Dragon Age, and the unending battle of fluff vs crunch

I am still working my way through Dragon Age, and still thoroughly enjoying the game. While people agree in general that the game is of high quality, there is a split of opinions online as to how well it actually works … as a game. All of these games which tell stories have to provide a mix of storytelling (ie. exposition, introduction of NPC characters, exploring the world) and actual gameplay. So it isn’t surprising that different players value different parts of that mix in different ways.

Brainy Gamer has a fair summary of gameplay issues, particularly with how persuasion works in the game. (This has been an issue with pen and paper games since forever also. How DO you play a character who’s smarter or more persuasive than you are in real life? In P+P we either roll the dice, or the GM shrugs and has the characters respond as though you were being convincing.)

evizaer picks apart the combat gameplay

Mitch Krpata finds that the game doesn’t do anything to show a non-RPG guy how to play or relate to it.

It’s also not surprising that a lot of MMO players are really digging Dragon Age. The mixture of quests, exposition, combat gameplay, and large world setting isn’t that different from the MMO standard, but being a single player game, DA is far more tailored for the single player experience. The UI is familiar, the basic tactics are familiar (crowd control? heals? tank? check.)

Neither is it surprising that a lot of gamers like the game, but criticise the gameplay. It does feel awkward to show such awesome storytelling, and then follow it up with a scene where you run around picking up everything that isn’t nailed down. That doesn’t really help the story, and it feels old fashioned. Really, everything your character owns or acquires should have some sort of story behind it, whether you earned some money and bought it from a merchant, or it was gifted to you. Picking up loot from random monsters is often daft, and grabbing everything in sight in town is just stealing.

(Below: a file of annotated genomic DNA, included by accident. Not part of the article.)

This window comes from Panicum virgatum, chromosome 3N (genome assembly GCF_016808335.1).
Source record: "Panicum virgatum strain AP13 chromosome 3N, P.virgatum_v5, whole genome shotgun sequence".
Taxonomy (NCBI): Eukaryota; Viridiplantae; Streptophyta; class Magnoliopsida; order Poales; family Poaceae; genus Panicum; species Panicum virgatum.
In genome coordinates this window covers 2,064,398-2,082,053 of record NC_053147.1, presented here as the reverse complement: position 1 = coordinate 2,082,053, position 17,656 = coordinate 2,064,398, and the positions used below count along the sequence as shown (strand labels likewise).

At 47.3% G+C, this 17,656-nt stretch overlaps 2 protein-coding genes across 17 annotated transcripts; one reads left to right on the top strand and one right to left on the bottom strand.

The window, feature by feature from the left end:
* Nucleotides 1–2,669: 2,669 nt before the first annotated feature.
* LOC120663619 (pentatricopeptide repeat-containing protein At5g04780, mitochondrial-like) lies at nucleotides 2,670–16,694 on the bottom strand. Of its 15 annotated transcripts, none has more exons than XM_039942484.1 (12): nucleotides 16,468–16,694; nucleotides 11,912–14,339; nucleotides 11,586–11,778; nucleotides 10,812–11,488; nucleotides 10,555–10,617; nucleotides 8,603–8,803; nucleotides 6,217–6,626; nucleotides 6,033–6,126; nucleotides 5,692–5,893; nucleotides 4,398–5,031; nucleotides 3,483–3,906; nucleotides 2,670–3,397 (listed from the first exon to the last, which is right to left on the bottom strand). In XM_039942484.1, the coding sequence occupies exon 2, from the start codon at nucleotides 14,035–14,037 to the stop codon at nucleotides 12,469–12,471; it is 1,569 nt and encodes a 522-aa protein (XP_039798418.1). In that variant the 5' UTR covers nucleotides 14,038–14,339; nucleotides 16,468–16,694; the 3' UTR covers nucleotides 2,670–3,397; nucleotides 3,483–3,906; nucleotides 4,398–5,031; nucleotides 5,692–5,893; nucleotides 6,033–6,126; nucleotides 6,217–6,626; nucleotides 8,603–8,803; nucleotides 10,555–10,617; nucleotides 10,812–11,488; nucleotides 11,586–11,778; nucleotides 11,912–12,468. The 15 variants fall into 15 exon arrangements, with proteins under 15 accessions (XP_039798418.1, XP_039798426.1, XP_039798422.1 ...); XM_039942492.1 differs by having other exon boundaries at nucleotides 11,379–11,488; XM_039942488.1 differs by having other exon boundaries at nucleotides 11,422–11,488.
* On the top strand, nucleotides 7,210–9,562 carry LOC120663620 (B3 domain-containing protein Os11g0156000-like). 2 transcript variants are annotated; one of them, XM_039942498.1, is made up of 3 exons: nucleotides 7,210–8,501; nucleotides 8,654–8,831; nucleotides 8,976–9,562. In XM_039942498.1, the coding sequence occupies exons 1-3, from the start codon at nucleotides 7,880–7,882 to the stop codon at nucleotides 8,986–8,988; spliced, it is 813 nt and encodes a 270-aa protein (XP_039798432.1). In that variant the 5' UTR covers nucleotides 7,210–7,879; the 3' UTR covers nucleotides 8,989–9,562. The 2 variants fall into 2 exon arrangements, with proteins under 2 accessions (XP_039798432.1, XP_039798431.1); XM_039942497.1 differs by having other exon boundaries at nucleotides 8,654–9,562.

I also agree that letting you queue up commands on characters in combat, or switch to a full turn based option, would have improved the combat experience. In many ways, DA isn’t even trying to raise the bar or change anything major about RPG gameplay – a genre which is old and already feels strained. Even as a roleplaying game, DA is an awkward mess of old skool D&D tricks such as old fashioned puzzles, problems that can be solved by killing more stuff and dungeons with the equivalent of 10′x10′ rooms with traps and wandering monsters, and more modern RPGs which take a more story based or character based approach and offer more nuanced moral dilemmas.

But still, somewhere along the line players have to decide whether the good side outweighs the bad, and that’s a personal decision. Whether the fluff (everything that isn’t direct gameplay, like dialogue, story, worldbuilding, character design and animation,  achievements) outweighs the crunch (hard gameplay, stats, how gear relates to performance). And when the fluff is this good, it feels churlish to ignore large steps forward in one side of the game and just cavil about locked chests.

Dragon Age is one of the most immersive RPGs I have ever played. The human noble origin brings tears to my eyes (I’m a sucker for stories where a character’s beloved parents die, probably because my mother died young). I have felt genuine regret at decisions I have taken in the game, I’ve certainly wanted to shout at some of the characters. And I’ve laughed at others. That sort of strong emotional response shouldn’t be brushed away as ‘Well, the storytelling is OK I guess.’ It’s far more than OK. It’s the response you feel to a good film or a good book. This is why people love it, and the tactical gameplay is probably better than most MMOs.